Very small numbers have to be brought into play when considering the size of objects at the subatomic scale. We all know that the smallest measurement found on a common school ruler is one millimetre. But, what if we were to subdivide that millions and millions of times? We'll consider lengths going ever smaller, until we reach the smallest measurement possible.
More correctly spelt Ångström, as it is named after Swedish physicist Anders Ångström, this is a measurement used in describing the dimensions of atoms. It is one tenth the distance of a nanometre, or one 10 millionth of a millimetre.It is represented as 1x10-10m. The radius of a hydrogen atom is 0.25Å.
By now, we've reached one million millionth of a millimetre! But, unbelievably, there's a long way to go yet before we reach the limit of smallness.Next, we have the attometre, at 1x10-18, the zeptometre, at 1x10-21 and the yoctometre, a tiny 1x10-24.
At these levels, we're dealing with the sizes of things like quarks and neutrinos, some of the smallest possible particles.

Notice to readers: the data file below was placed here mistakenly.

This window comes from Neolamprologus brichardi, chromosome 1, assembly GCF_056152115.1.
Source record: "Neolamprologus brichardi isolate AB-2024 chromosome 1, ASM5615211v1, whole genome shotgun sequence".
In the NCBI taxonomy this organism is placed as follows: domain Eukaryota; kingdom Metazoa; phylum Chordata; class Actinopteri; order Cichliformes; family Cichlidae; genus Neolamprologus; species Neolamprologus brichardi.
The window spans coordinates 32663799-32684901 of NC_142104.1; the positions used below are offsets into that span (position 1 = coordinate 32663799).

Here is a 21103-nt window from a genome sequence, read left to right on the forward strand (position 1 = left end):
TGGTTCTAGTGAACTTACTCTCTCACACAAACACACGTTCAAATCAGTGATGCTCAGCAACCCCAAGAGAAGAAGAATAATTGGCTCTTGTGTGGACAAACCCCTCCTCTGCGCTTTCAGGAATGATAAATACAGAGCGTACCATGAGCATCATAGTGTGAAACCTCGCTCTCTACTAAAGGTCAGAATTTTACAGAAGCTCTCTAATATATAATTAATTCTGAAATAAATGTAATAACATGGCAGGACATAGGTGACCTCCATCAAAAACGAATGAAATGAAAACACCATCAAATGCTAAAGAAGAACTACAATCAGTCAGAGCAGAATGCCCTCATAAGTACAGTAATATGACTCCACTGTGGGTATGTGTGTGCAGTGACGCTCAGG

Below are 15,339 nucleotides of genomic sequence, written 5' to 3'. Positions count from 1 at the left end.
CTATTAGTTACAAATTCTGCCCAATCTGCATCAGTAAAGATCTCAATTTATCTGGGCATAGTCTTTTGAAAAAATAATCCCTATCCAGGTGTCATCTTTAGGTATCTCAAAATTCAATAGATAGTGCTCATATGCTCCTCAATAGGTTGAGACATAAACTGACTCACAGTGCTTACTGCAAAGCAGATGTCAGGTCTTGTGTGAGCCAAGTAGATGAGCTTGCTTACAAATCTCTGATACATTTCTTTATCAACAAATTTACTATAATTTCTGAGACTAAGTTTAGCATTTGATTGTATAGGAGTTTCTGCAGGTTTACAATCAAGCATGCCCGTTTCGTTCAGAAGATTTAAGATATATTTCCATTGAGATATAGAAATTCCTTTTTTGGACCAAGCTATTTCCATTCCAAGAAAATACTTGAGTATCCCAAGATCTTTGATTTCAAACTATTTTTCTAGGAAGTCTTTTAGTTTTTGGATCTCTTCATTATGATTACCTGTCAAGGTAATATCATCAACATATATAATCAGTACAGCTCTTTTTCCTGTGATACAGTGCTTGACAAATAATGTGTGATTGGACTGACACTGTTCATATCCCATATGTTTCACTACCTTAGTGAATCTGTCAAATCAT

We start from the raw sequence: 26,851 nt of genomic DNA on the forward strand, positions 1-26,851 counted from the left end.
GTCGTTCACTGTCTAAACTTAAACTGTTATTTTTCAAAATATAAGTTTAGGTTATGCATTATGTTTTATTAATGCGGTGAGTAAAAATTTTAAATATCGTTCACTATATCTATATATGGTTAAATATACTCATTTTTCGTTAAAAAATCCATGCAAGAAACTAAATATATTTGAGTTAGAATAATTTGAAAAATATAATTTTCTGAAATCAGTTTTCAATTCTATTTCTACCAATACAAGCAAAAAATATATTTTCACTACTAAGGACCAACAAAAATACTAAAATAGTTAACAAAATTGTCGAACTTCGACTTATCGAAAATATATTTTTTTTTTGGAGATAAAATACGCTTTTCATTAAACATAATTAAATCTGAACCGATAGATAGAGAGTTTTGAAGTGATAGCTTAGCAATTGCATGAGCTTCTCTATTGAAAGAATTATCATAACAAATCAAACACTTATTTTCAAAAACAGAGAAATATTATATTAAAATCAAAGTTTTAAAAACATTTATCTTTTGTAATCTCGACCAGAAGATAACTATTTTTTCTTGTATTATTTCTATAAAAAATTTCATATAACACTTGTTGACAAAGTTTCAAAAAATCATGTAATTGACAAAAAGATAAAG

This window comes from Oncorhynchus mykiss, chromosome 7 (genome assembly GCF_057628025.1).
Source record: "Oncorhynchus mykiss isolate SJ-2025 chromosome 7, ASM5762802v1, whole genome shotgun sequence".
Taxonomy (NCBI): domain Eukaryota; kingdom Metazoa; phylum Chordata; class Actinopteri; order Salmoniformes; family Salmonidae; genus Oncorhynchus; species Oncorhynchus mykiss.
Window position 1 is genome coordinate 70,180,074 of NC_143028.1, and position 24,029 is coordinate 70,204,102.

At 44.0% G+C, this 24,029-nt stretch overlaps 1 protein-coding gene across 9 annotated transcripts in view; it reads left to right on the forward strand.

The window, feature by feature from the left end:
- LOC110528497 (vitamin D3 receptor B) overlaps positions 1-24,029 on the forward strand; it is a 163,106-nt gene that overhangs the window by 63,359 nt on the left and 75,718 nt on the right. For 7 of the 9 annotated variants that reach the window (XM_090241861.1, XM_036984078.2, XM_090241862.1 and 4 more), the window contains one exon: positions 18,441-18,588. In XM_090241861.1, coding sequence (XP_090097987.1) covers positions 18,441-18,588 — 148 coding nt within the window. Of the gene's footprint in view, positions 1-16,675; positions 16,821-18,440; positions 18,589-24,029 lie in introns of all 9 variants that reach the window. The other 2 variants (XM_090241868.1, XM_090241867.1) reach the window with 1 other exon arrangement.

Here, at long last, is the smallest measurable length possible. It is thought that any lengths smaller than this would cease to have any meaning.At an impressive 1.62x10-35, it is derived from the speed of light, Planck's constant and the cosmological constant. It deserves to be written out in full, to give you more of an idea how small it is.
To give you more of an idea, imagine a dot . that was expanded to be the size of the observable Universe. One Planck length within it would be the size of the original dot.
It is at the Planck length scale that interactions of the strings in string theory are thought to take place.